Striking polytechnic teachers have insisted on continuing with their industrial action until the Federal Government meets all their demands.
The teachers, under the aegis of the Academic Staff Union of Polytechnics (ASUP), said discussions on contending issues had been concluded with a memorandum of action signed, but the implementation of items in the signed document was not satisfactory to the union.
The body had, in a nine-point demand, requested among others, implementation of new salary scheme, revitalisation of polytechnics, the inauguration of the national commission for polytechnics, implementation of new national minimum wage, payment of arrears, among others.
In an exclusive interview with The Guardian, ASUP President, Anderson Ezeibe, faulted claims by the Minister of State for Education, Emeka Nwajiuba, that issues with ASUP had been settled, saying it was a ploy to discredit the union.
Ezeibe said: “The minister, by his claims, showed a clear lack of understanding of issues in dispute as well as steps being taken to resolve them. He was not part of negotiation or review meetings, so does not understand the issues. We believed he was shifting the blame to the union in order to blackmail members into submission. It was a wrong strategy because the union is focused on issues and would not give in to blackmail.”
While accusing successive governments of neglecting polytechnic education, Ezeibe said education policies are discriminatory against polytechnics, their teachers as well as their products.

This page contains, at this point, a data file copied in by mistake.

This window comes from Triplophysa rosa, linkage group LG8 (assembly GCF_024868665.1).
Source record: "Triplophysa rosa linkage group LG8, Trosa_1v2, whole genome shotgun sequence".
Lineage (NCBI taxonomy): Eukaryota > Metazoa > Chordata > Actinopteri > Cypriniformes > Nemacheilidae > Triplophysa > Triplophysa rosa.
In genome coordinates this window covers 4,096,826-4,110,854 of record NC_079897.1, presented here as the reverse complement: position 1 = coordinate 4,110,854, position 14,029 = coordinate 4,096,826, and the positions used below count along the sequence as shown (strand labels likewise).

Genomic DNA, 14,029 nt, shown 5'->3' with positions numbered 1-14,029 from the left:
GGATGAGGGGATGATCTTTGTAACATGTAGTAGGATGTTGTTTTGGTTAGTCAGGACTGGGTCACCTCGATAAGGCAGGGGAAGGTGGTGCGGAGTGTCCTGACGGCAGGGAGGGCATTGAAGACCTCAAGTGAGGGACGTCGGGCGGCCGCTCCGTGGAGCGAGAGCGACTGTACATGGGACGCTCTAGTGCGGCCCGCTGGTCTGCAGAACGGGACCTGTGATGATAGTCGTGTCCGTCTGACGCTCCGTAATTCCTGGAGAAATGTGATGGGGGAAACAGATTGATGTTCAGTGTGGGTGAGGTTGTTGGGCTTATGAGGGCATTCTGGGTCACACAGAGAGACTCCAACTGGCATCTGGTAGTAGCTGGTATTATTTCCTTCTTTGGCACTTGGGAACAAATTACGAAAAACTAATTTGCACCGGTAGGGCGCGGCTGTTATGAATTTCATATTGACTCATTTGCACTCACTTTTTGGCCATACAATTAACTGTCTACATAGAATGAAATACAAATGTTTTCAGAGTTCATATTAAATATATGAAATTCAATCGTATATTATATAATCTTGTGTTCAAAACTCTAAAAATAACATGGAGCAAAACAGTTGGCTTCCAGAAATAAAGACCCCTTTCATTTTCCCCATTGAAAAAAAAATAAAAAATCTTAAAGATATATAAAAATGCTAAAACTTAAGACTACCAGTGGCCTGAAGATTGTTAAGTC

To address this, the ASUP chief said the government must ensure proper funding; supervision and regulation of standards for polytechnic education while also removing discriminatory policies against the sub-sector.
Speaking on the positive concessions so far recorded since the beginning of the strike, Ezeibe said this could be seen in the reappointment and inauguration of governing councils of federal polytechnics, as well as the inauguration of visitation panels.
“In Kano, the government has also agreed to implement the 65-year retirement age for our members. However, despite signing up to release N15billion for infrastructural development, the government is yet to release the funds. The same goes for payment of arrears of minimum wage owed members as contained in the signed agreement.
“The reappointment and inauguration of governing councils is an important aspect in our demands. This was done in the course of the strike. Government gave the impression that right and proper things are only done when unions go on strike, that is to say that government by its actions or inaction gave workers a leeway to down tools.
Reacting to recent protests by students at the Federal Secretariat in Abuja, calling for an end to the lingering strike, Ezeibe said the struggle is also about the well-being of students.
“They know that they are discriminated against as products of polytechnics. There is no doubt that the students feel the pains and frustration of their lecturers,” Ezeibe added.